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Not so much, right?

A sample of headlines in Craigslist’s job feed:

and my favourite:

  • NANNY NOW!!! (the ad is all in caps too. Easy on the coffee there, Mommy.)

Dear, dear employers: I understand that you’re urgent, you’re busy, you want hardworking, reliable employees, preferably sober. But the combination of ALL CAPS and multiple exclamation points does not really make people want to work for you. As it has been said time and time again, using either in writing is like shouting at the reader. And for some reason, many of you like to deploy them together.

If a job seeker is reading one of these ads, do you think they want to be shouted at by someone they don’t even work for yet? Duh, no. Next. Ease up and sweeten up.

If you’re having trouble finding good staff, perhaps reflect on your netiquette and punctuation habits. Better yet, hire a professional who knows how to turn off the caps lock key. They teach us that, y’know. In writer school.

This has been a public service announcement brought to you by the ampersand.

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But I’m having one of those days when I just don’t want to be a writer (or editor) anymore. When you’ve gone out, gotten some experience, gotten some training, and gotten an earful of cheerleading about “knowing your worth” and “charging accordingly for your services” and then turn around and go out there only to have employers cringe at you for asking said professional wage, well, maybe it becomes time to pack in the delusions and pick another job.

All writing is only so much content creation and all editing a glorified manual spell-and-grammar-check, right? Who needs to pay anyone to do that? I’m sure someone is already working hard at an SEO article content generator anyway, and everyone already has MS Word, which will check your subject verb agreements quite handily.

Yes, yes, persistence and positive attitude. Stay on course and work hard, something is bound to happen. Don’t give up on your dreams. Chase them rainbows. Says my persistent, hardworking inner pessimist, “Know when you’re bloody well licked.”

And just as I finished writing this little screed, I got a phone call offering me a regular freelance editing gig with a magazine/publisher I really like, and at an acceptable wage.

Just when I thought I was out, they pull me back in.

Update: I also got a little raise from my other freelance gig. I can’t remember the last time someone offered me more money for doing anything. Feels pretty sweet.

It’s not as though there is a dearth of interesting topics to write about. Transportation, the Olympic$, the Climate Change Dividend, even the asylum next door – all kinds of people are doing interesting things and events are going on all around us. People are blogging about them too. Every day, something new to know.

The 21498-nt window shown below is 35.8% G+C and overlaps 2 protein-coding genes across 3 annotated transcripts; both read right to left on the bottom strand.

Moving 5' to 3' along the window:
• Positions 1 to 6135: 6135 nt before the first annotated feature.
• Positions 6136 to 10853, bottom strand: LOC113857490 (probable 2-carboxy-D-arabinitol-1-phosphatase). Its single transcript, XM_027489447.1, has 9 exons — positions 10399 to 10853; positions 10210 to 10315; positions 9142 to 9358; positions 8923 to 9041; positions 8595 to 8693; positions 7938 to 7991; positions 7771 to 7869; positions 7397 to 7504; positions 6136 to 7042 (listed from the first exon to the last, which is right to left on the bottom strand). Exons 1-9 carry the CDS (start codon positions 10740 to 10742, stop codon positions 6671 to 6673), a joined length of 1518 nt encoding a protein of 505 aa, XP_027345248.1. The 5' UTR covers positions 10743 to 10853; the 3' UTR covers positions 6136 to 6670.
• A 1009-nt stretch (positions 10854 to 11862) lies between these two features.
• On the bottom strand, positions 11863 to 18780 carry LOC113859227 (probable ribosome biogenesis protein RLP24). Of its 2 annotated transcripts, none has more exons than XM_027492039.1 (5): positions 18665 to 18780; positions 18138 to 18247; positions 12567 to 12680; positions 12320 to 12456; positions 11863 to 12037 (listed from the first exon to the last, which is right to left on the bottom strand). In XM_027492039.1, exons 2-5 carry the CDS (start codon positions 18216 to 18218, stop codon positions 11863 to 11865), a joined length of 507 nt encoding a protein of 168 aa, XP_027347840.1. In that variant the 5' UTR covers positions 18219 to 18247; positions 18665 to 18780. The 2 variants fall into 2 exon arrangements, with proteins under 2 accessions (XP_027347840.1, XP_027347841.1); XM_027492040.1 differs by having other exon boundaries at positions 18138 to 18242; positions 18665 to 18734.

As for me, I signed the papers I’m over the shock. And here I am again: my own boss and cruise director, tasked with doing something useful, not just the dishes. That means thinking up my own projects as well as mustering up the courage to go after all the opportunities that cross my desk. (At least the ones that don’t look too dodgy.) Sometimes when there is a legitimate posting, whether it comes via the Editors’ Association mailing list, Craigslist, Jeff Gaulin or Freelance Writing Jobs, I talk myself out of it before even applying. This habit must be stopped – if I plan to make any money.

I like money.

Writing for money is hard work – I’m not kidding – if you plan to get paid for it. It feels like that today at least. Getting a job was a way to get money that I needed at the time, but it’s the easy way out. You don’t have to think for yourself and the cheques come regularly.

My sister, a creative chick who’s been at the freelance game for awhile, said to me, “You have to stop working the backup plan and the safety net, and go do it.” She’s absolutely right. There is no happiness in mere acceptance at the workplace, I need to go achieve something and make a name. It would be easier to just fit in, but that is not to be.

I’ve seen this ad for a writer’s assistant on Craigslist a couple of times now. Typically it offers no pay, but promises to provide “valuable experience” working with 2-3 professional writers. One line in particular puzzles me: “Although there is no direct remuneration for this particular role there will be opportunities to work on some projects that may offer payment.” What does this mean? Do you get tips for blowjobs? Can you keep the change from Starbucks runs? Will you dance the hokey-pokey while they throw quarters? Also notice the hedging – although there WILL be opportunities, there are only SOME that MAY be paid.

I have heard of this type of arrangement before, where an established writer takes on a new writer and helps them break into the business of selling novels or screenplays. But I think it’s more common in the US (read:***Hollywood***) and perhaps includes room and board in the bargain.

I’ll bet I get to provide my own rent with these people.

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